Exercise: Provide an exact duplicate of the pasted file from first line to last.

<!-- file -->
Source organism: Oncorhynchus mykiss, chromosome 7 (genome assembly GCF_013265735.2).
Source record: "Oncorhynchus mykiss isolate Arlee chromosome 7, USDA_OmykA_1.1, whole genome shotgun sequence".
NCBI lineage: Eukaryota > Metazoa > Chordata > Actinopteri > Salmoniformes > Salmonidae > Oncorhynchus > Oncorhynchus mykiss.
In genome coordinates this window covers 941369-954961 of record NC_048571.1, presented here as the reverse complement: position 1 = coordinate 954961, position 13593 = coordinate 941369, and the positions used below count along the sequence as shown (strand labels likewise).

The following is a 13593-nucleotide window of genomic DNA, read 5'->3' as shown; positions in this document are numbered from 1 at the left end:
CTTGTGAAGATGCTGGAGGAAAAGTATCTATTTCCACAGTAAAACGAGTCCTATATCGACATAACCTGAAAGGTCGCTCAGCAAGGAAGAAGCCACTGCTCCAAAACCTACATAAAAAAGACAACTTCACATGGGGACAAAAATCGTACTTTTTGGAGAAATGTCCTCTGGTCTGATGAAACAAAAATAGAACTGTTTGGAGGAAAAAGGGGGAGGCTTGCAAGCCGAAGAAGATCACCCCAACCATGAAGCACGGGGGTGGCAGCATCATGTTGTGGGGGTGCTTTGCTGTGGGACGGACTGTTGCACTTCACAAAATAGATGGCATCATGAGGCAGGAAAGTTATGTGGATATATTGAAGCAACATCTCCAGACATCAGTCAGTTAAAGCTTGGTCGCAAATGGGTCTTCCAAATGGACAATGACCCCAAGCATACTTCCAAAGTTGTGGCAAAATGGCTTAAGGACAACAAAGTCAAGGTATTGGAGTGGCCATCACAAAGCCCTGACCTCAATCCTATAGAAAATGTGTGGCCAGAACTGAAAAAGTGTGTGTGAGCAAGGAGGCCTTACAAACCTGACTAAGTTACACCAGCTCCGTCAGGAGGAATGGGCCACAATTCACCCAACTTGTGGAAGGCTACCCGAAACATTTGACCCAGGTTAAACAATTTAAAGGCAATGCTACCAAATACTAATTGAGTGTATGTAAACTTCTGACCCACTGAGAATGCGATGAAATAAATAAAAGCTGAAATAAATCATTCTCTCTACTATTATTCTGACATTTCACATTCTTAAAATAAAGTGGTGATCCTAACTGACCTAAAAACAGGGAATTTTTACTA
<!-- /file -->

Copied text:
Source organism: Oncorhynchus mykiss, chromosome 7 (genome assembly GCF_013265735.2).
Source record: "Oncorhynchus mykiss isolate Arlee chromosome 7, USDA_OmykA_1.1, whole genome shotgun sequence".
NCBI lineage: Eukaryota > Metazoa > Chordata > Actinopteri > Salmoniformes > Salmonidae > Oncorhynchus > Oncorhynchus mykiss.
In genome coordinates this window covers 941369-954961 of record NC_048571.1, presented here as the reverse complement: position 1 = coordinate 954961, position 13593 = coordinate 941369, and the positions used below count along the sequence as shown (strand labels likewise).

The following is a 13593-nucleotide window of genomic DNA, read 5'->3' as shown; positions in this document are numbered from 1 at the left end:
CTTGTGAAGATGCTGGAGGAAAAGTATCTATTTCCACAGTAAAACGAGTCCTATATCGACATAACCTGAAAGGTCGCTCAGCAAGGAAGAAGCCACTGCTCCAAAACCTACATAAAAAAGACAACTTCACATGGGGACAAAAATCGTACTTTTTGGAGAAATGTCCTCTGGTCTGATGAAACAAAAATAGAACTGTTTGGAGGAAAAAGGGGGAGGCTTGCAAGCCGAAGAAGATCACCCCAACCATGAAGCACGGGGGTGGCAGCATCATGTTGTGGGGGTGCTTTGCTGTGGGACGGACTGTTGCACTTCACAAAATAGATGGCATCATGAGGCAGGAAAGTTATGTGGATATATTGAAGCAACATCTCCAGACATCAGTCAGTTAAAGCTTGGTCGCAAATGGGTCTTCCAAATGGACAATGACCCCAAGCATACTTCCAAAGTTGTGGCAAAATGGCTTAAGGACAACAAAGTCAAGGTATTGGAGTGGCCATCACAAAGCCCTGACCTCAATCCTATAGAAAATGTGTGGCCAGAACTGAAAAAGTGTGTGTGAGCAAGGAGGCCTTACAAACCTGACTAAGTTACACCAGCTCCGTCAGGAGGAATGGGCCACAATTCACCCAACTTGTGGAAGGCTACCCGAAACATTTGACCCAGGTTAAACAATTTAAAGGCAATGCTACCAAATACTAATTGAGTGTATGTAAACTTCTGACCCACTGAGAATGCGATGAAATAAATAAAAGCTGAAATAAATCATTCTCTCTACTATTATTCTGACATTTCACATTCTTAAAATAAAGTGGTGATCCTAACTGACCTAAAAACAGGGAATTTTTACTA